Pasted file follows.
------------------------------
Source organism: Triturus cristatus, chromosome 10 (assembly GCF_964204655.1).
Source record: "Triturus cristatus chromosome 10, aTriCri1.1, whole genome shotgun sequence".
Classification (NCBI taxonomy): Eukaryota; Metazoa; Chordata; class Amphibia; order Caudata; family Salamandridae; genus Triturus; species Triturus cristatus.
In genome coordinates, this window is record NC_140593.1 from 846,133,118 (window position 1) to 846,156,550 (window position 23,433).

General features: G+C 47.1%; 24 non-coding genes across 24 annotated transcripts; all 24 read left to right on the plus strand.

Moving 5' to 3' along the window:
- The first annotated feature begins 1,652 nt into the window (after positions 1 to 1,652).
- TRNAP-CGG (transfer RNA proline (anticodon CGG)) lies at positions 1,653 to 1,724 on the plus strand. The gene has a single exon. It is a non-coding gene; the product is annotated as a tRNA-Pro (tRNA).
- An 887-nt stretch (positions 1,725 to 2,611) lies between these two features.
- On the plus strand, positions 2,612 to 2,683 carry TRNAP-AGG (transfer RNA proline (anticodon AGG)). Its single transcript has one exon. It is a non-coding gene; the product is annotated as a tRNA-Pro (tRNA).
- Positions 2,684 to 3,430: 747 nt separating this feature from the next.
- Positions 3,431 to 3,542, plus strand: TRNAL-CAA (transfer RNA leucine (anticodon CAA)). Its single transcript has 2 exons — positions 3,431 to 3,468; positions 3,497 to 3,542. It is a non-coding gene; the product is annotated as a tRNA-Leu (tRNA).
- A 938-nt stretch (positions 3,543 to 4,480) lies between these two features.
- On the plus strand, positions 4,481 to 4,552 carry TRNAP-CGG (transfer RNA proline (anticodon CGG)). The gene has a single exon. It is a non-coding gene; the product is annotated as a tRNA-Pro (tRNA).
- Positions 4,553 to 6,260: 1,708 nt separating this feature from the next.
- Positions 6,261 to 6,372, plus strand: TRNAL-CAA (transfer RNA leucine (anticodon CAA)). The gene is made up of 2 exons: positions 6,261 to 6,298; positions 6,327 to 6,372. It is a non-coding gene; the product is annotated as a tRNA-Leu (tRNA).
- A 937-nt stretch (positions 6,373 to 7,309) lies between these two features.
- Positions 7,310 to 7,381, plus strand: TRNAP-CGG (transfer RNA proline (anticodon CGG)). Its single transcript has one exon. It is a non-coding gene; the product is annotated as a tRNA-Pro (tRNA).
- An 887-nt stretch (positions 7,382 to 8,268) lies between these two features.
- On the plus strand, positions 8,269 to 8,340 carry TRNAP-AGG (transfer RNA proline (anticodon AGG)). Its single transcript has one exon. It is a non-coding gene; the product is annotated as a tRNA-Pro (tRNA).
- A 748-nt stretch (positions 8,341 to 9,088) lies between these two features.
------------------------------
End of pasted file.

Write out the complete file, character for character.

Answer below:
Source organism: Triturus cristatus, chromosome 10 (assembly GCF_964204655.1).
Source record: "Triturus cristatus chromosome 10, aTriCri1.1, whole genome shotgun sequence".
Classification (NCBI taxonomy): Eukaryota; Metazoa; Chordata; class Amphibia; order Caudata; family Salamandridae; genus Triturus; species Triturus cristatus.
In genome coordinates, this window is record NC_140593.1 from 846,133,118 (window position 1) to 846,156,550 (window position 23,433).

General features: G+C 47.1%; 24 non-coding genes across 24 annotated transcripts; all 24 read left to right on the plus strand.

Moving 5' to 3' along the window:
- The first annotated feature begins 1,652 nt into the window (after positions 1 to 1,652).
- TRNAP-CGG (transfer RNA proline (anticodon CGG)) lies at positions 1,653 to 1,724 on the plus strand. The gene has a single exon. It is a non-coding gene; the product is annotated as a tRNA-Pro (tRNA).
- An 887-nt stretch (positions 1,725 to 2,611) lies between these two features.
- On the plus strand, positions 2,612 to 2,683 carry TRNAP-AGG (transfer RNA proline (anticodon AGG)). Its single transcript has one exon. It is a non-coding gene; the product is annotated as a tRNA-Pro (tRNA).
- Positions 2,684 to 3,430: 747 nt separating this feature from the next.
- Positions 3,431 to 3,542, plus strand: TRNAL-CAA (transfer RNA leucine (anticodon CAA)). Its single transcript has 2 exons — positions 3,431 to 3,468; positions 3,497 to 3,542. It is a non-coding gene; the product is annotated as a tRNA-Leu (tRNA).
- A 938-nt stretch (positions 3,543 to 4,480) lies between these two features.
- On the plus strand, positions 4,481 to 4,552 carry TRNAP-CGG (transfer RNA proline (anticodon CGG)). The gene has a single exon. It is a non-coding gene; the product is annotated as a tRNA-Pro (tRNA).
- Positions 4,553 to 6,260: 1,708 nt separating this feature from the next.
- Positions 6,261 to 6,372, plus strand: TRNAL-CAA (transfer RNA leucine (anticodon CAA)). The gene is made up of 2 exons: positions 6,261 to 6,298; positions 6,327 to 6,372. It is a non-coding gene; the product is annotated as a tRNA-Leu (tRNA).
- A 937-nt stretch (positions 6,373 to 7,309) lies between these two features.
- Positions 7,310 to 7,381, plus strand: TRNAP-CGG (transfer RNA proline (anticodon CGG)). Its single transcript has one exon. It is a non-coding gene; the product is annotated as a tRNA-Pro (tRNA).
- An 887-nt stretch (positions 7,382 to 8,268) lies between these two features.
- On the plus strand, positions 8,269 to 8,340 carry TRNAP-AGG (transfer RNA proline (anticodon AGG)). Its single transcript has one exon. It is a non-coding gene; the product is annotated as a tRNA-Pro (tRNA).
- A 748-nt stretch (positions 8,341 to 9,088) lies between these two features.